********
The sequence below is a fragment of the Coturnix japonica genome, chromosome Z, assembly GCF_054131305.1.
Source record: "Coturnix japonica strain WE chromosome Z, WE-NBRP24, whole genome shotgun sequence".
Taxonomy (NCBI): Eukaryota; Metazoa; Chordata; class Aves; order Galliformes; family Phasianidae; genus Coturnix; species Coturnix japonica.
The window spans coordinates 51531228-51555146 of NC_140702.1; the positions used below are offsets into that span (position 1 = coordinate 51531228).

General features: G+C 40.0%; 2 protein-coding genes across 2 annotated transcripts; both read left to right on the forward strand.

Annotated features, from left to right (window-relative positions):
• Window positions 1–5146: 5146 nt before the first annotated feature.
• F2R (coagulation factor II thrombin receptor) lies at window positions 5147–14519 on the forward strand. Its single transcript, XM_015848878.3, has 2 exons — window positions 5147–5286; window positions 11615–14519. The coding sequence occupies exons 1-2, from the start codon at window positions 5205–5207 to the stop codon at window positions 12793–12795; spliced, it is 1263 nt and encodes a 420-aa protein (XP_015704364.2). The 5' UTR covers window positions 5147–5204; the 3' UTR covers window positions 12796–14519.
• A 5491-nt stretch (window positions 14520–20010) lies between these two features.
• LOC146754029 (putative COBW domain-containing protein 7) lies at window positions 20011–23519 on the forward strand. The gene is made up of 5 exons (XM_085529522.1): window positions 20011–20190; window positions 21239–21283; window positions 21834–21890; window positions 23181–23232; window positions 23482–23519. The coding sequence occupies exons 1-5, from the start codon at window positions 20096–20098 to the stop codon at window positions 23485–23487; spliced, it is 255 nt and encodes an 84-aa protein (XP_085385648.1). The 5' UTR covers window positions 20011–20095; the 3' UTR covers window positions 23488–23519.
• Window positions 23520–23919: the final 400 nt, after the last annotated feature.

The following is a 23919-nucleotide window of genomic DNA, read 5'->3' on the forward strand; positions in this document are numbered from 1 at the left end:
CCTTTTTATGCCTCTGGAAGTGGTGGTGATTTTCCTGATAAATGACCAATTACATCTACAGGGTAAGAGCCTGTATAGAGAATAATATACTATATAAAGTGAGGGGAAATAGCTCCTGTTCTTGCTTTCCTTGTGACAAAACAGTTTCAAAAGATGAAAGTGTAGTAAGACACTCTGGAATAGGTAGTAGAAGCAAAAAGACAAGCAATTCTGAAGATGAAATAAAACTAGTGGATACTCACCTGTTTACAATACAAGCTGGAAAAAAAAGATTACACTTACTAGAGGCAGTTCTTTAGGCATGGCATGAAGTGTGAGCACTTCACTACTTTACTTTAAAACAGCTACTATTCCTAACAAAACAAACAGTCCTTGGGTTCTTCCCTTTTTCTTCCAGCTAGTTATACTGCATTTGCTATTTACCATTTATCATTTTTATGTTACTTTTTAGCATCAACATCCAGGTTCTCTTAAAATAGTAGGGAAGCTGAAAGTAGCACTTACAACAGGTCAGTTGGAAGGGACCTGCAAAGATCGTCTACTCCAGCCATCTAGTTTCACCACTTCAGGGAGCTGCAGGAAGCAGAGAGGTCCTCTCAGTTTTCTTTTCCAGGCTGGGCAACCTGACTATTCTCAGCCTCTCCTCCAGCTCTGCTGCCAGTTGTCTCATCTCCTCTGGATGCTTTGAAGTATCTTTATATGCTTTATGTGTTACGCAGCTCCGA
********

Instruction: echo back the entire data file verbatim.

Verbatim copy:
The sequence below is a fragment of the Coturnix japonica genome, chromosome Z, assembly GCF_054131305.1.
Source record: "Coturnix japonica strain WE chromosome Z, WE-NBRP24, whole genome shotgun sequence".
Taxonomy (NCBI): Eukaryota; Metazoa; Chordata; class Aves; order Galliformes; family Phasianidae; genus Coturnix; species Coturnix japonica.
The window spans coordinates 51531228-51555146 of NC_140702.1; the positions used below are offsets into that span (position 1 = coordinate 51531228).

General features: G+C 40.0%; 2 protein-coding genes across 2 annotated transcripts; both read left to right on the forward strand.

Annotated features, from left to right (window-relative positions):
• Window positions 1–5146: 5146 nt before the first annotated feature.
• F2R (coagulation factor II thrombin receptor) lies at window positions 5147–14519 on the forward strand. Its single transcript, XM_015848878.3, has 2 exons — window positions 5147–5286; window positions 11615–14519. The coding sequence occupies exons 1-2, from the start codon at window positions 5205–5207 to the stop codon at window positions 12793–12795; spliced, it is 1263 nt and encodes a 420-aa protein (XP_015704364.2). The 5' UTR covers window positions 5147–5204; the 3' UTR covers window positions 12796–14519.
• A 5491-nt stretch (window positions 14520–20010) lies between these two features.
• LOC146754029 (putative COBW domain-containing protein 7) lies at window positions 20011–23519 on the forward strand. The gene is made up of 5 exons (XM_085529522.1): window positions 20011–20190; window positions 21239–21283; window positions 21834–21890; window positions 23181–23232; window positions 23482–23519. The coding sequence occupies exons 1-5, from the start codon at window positions 20096–20098 to the stop codon at window positions 23485–23487; spliced, it is 255 nt and encodes an 84-aa protein (XP_085385648.1). The 5' UTR covers window positions 20011–20095; the 3' UTR covers window positions 23488–23519.
• Window positions 23520–23919: the final 400 nt, after the last annotated feature.

The following is a 23919-nucleotide window of genomic DNA, read 5'->3' on the forward strand; positions in this document are numbered from 1 at the left end:
CCTTTTTATGCCTCTGGAAGTGGTGGTGATTTTCCTGATAAATGACCAATTACATCTACAGGGTAAGAGCCTGTATAGAGAATAATATACTATATAAAGTGAGGGGAAATAGCTCCTGTTCTTGCTTTCCTTGTGACAAAACAGTTTCAAAAGATGAAAGTGTAGTAAGACACTCTGGAATAGGTAGTAGAAGCAAAAAGACAAGCAATTCTGAAGATGAAATAAAACTAGTGGATACTCACCTGTTTACAATACAAGCTGGAAAAAAAAGATTACACTTACTAGAGGCAGTTCTTTAGGCATGGCATGAAGTGTGAGCACTTCACTACTTTACTTTAAAACAGCTACTATTCCTAACAAAACAAACAGTCCTTGGGTTCTTCCCTTTTTCTTCCAGCTAGTTATACTGCATTTGCTATTTACCATTTATCATTTTTATGTTACTTTTTAGCATCAACATCCAGGTTCTCTTAAAATAGTAGGGAAGCTGAAAGTAGCACTTACAACAGGTCAGTTGGAAGGGACCTGCAAAGATCGTCTACTCCAGCCATCTAGTTTCACCACTTCAGGGAGCTGCAGGAAGCAGAGAGGTCCTCTCAGTTTTCTTTTCCAGGCTGGGCAACCTGACTATTCTCAGCCTCTCCTCCAGCTCTGCTGCCAGTTGTCTCATCTCCTCTGGATGCTTTGAAGTATCTTTATATGCTTTATGTGTTACGCAGCTCCGA